Mumps is a contagious viral illness that causes fever and swelling of the salivary glands.

The symptoms usually start 16 to 18 days after a person has been exposed to the mumps virus, but can start anywhere from 12 to 25 days after exposure. Early symptoms may include fever, headache, muscle aches, tiredness, and loss of appetite, often followed by onset of parotitis (swollen and tender salivary glands under the ears, on one or both sides). Some people who get mumps have very mild or no symptoms.

Severe complications from mumps are rare. Complications can include painful, swollen testicles in males who have reached puberty and painful, swollen breasts in women. Aseptic meningitis (infection of the covering of the brain and spinal cord) can occur. Mumps can sometimes lead to inflammation of the ovaries (oophoritis), miscarriage in early pregnancy, and very rarely to deafness or inflammation of the brain (encephalitis).

Laboratory Testing

Laboratory testing is needed to confirm mumps. This testing is arranged by your medical provider. It is helpful to know if you have been near someone with mumps or if you have traveled to an area where a mumps outbreak is occurring.


Mumps is a viral infection that can be spread through close person-to-person contact such as coughing, sneezing or sharing drinking glasses. A person infected with mumps can spread the virus to a non-infected person from about three days before symptoms appear to five days after swelling of the salivary glands.

Not everyone who is exposed to someone with mumps will get sick. Exposed people who have been vaccinated with two doses of mumps vaccine are very unlikely to get mumps. If a person hasn’t been vaccinated or had mumps disease, it is possible they could get sick.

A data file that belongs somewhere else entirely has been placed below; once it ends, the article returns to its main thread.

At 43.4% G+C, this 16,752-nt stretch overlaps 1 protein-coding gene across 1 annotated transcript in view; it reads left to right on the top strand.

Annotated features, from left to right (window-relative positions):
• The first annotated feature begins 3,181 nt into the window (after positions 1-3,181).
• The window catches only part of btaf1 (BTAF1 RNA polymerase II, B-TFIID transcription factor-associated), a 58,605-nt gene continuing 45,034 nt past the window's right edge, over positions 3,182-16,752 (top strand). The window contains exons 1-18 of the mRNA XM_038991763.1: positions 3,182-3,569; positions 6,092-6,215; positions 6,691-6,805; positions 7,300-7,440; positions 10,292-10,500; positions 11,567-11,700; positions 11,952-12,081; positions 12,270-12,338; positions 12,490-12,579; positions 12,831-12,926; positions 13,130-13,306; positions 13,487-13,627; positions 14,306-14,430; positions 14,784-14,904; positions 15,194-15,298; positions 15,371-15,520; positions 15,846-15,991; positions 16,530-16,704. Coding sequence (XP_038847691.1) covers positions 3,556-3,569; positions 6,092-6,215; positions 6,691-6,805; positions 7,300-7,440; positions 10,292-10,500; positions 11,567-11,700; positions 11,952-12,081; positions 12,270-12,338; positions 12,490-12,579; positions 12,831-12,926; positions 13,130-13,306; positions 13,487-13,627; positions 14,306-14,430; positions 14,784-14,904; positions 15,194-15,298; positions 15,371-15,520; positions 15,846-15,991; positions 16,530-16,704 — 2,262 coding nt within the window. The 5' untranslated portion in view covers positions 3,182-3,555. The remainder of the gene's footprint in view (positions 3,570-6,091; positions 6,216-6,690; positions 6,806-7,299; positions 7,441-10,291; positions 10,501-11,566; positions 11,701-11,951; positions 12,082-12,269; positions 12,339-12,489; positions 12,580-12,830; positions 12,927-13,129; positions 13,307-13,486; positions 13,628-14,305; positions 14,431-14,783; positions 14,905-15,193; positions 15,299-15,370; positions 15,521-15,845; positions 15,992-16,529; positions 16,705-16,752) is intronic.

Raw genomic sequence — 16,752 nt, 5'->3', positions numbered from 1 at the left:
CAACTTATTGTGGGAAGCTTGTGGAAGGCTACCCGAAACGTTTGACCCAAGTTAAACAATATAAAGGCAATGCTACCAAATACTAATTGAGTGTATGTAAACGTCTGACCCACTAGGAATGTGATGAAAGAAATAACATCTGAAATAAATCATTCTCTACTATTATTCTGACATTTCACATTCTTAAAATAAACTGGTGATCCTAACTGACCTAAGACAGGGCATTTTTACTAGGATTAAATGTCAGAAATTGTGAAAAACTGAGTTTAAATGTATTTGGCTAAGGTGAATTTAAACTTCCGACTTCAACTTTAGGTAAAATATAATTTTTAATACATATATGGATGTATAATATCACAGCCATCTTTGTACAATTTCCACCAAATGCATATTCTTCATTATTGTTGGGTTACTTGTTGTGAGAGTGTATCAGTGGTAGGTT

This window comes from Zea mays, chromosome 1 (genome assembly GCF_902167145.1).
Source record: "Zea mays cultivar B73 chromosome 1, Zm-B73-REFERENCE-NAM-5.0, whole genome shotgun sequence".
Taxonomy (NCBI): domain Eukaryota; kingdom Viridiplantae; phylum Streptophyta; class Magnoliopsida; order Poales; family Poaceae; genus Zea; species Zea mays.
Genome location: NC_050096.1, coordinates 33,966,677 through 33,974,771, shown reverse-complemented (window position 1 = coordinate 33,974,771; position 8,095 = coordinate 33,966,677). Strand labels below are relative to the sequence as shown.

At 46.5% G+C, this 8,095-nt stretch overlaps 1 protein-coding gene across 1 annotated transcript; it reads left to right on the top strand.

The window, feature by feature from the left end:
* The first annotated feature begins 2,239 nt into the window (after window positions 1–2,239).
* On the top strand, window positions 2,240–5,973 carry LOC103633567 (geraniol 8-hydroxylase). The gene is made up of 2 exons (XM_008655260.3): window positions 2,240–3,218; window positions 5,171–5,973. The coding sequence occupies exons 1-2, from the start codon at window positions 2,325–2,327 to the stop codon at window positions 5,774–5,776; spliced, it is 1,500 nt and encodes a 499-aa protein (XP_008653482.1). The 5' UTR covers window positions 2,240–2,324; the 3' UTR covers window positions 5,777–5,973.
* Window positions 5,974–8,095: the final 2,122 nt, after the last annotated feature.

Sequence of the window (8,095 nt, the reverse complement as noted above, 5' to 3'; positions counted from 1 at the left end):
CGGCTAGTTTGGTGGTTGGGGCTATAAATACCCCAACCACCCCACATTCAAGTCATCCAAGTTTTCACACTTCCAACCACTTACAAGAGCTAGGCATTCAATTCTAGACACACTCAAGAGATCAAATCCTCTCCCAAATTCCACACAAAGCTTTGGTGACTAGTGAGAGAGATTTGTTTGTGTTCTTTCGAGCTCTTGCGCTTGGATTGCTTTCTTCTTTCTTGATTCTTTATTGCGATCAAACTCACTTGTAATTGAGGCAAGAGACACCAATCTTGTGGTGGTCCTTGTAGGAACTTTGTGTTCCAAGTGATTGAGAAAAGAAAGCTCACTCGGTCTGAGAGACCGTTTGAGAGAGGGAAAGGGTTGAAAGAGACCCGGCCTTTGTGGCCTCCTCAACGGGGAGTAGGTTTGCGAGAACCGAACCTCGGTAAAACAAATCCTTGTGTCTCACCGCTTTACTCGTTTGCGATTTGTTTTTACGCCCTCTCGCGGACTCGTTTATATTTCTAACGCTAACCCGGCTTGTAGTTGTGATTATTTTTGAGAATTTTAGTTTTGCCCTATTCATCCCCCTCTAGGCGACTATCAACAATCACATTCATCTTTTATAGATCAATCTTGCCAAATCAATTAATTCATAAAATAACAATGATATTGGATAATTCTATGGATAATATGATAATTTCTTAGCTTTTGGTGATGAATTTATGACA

The best way to be protected from mumps is to be vaccinated. Two doses of MMR vaccine (a mumps-containing vaccine) are recommended. Children should receive two doses of MMR: when they are 12-15 months old and at 4 to 6 years of age. It is usually required before kindergarten entry. The efficacy of two doses of mumps vaccine is 88% (range 66%-95%). For people who have had only one dose of mumps vaccine, an estimated 78% (range 49%-92%) are protected. Read the fact sheet about mumps vaccination

During a mumps outbreak, a third dose of MMR vaccine might be recommended for people who are at an increased risk of getting mumps. Learn more about mumps outbreaks 



There is no specific treatment for mumps. Supportive care should be given. If you have symptoms of mumps, call your healthcare provider right away. If someone becomes very ill, they should seek medical attention. Mention your concern about mumps before going in to the doctor’s office.